Inventory Turns Calculation

Offers Clues To A Company’s Health

By: - Management - May 24, 2011
inventory turns calculation

Just about everyone, at one time or another, has heard a businessperson refer to “inventory.”

“I have to check my inventory to see if I have it.”

“We are closed the last day of this month for inventory.”

What are they really talking about?

Inventory, as defined by Webster’s is “an itemized list or catalog of goods and property.” It is also “a list of the stock of a business taken annually.”

Well, it is a lot more than those things when it comes to properly running a business. So much so that an important tool of management has become the “inventory turns calculation.”

“Inventory turns” is another way of saying turnover and the calculation will usually tell a lot about the fortunes of a business.

The inventory turns calculation, it is worth repeating, is a key way for a company to manage inventory.

The calculation, which is a relatively simple one if you have the required information at hand, is the annual cost of goods (what was paid for the goods) divided by the average inventory level.

It is often done at the beginning and middle of each month, although some companies do it on a daily basis.

What It Really Means

A lower turnover rate may point to possible problems that require prompt consideration, such as overstocking, product defects, obsolete items or faulty marketing.

A higher turnover rate may point to insufficient inventory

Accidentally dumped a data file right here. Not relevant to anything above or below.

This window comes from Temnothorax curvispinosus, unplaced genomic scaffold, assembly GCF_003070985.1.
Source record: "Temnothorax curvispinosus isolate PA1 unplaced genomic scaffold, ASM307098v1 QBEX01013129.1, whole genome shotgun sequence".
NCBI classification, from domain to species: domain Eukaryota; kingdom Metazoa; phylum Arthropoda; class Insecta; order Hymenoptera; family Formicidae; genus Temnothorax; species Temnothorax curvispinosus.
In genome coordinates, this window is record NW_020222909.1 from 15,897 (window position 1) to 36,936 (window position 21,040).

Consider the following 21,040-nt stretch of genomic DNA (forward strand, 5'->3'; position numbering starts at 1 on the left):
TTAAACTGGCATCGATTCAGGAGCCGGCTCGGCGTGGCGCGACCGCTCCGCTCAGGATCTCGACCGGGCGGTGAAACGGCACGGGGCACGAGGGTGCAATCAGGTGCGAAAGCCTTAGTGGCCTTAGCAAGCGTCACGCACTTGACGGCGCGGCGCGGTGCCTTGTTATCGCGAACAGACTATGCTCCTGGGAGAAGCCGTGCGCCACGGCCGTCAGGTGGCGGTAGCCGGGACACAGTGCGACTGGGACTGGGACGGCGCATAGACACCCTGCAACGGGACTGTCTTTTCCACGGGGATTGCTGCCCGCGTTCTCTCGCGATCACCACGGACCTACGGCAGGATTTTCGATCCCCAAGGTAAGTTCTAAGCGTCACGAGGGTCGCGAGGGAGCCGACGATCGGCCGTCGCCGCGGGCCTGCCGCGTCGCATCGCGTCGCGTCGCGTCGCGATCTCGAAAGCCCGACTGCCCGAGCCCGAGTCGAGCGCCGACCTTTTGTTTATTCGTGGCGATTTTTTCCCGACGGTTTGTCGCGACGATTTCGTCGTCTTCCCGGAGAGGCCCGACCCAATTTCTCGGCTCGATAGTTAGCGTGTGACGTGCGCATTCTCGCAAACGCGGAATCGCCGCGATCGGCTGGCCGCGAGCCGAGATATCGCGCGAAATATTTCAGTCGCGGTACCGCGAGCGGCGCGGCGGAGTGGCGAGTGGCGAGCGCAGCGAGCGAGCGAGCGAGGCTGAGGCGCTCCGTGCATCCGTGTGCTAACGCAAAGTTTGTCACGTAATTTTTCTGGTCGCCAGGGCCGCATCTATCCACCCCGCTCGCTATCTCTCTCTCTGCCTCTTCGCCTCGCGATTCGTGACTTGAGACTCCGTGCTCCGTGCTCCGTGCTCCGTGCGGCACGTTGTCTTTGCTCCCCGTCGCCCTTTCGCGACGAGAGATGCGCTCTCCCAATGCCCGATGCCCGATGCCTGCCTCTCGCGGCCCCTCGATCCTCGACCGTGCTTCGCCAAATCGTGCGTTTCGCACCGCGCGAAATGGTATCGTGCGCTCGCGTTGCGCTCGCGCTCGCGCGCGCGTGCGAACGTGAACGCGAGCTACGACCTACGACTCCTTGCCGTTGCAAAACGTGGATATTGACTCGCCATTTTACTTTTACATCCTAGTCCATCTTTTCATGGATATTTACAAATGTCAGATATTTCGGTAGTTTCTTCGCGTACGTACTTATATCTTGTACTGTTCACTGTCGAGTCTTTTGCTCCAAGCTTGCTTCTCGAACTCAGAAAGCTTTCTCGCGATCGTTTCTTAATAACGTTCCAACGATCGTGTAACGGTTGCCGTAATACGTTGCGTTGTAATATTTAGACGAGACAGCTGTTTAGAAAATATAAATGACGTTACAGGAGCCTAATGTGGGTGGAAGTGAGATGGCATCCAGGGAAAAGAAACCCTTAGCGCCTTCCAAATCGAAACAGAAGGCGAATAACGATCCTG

Inventory accounts for a major chunk of a company’s working capital

Consequently, if there is a low turnover, a company is tying up a significant portion of its cash in an asset that may not be easy to liquidate in the short-term.

Decision making regarding the ideal inventory turns for a company will take into account the average gross margin that comes from the sale of the products. The higher the gross margin, the lower the inventory turns can be. On the flip side of the coin, a lower gross margin calls for a higher turnover.

However, there is a slight twist to this logic. The annual turnover rate does not suggest that every item in stock will turn over at the same rate. Some go faster than others and some may eventually become dead stock.

A very well-managed company may even calculate turnover for every product it possesses. This will provide some clarity as to the company’s return on investment.

Remember, while inventory turns calculation is just one tool of measurement, when coupled with other measurements it helps paint an accurate picture of where the company is heading.

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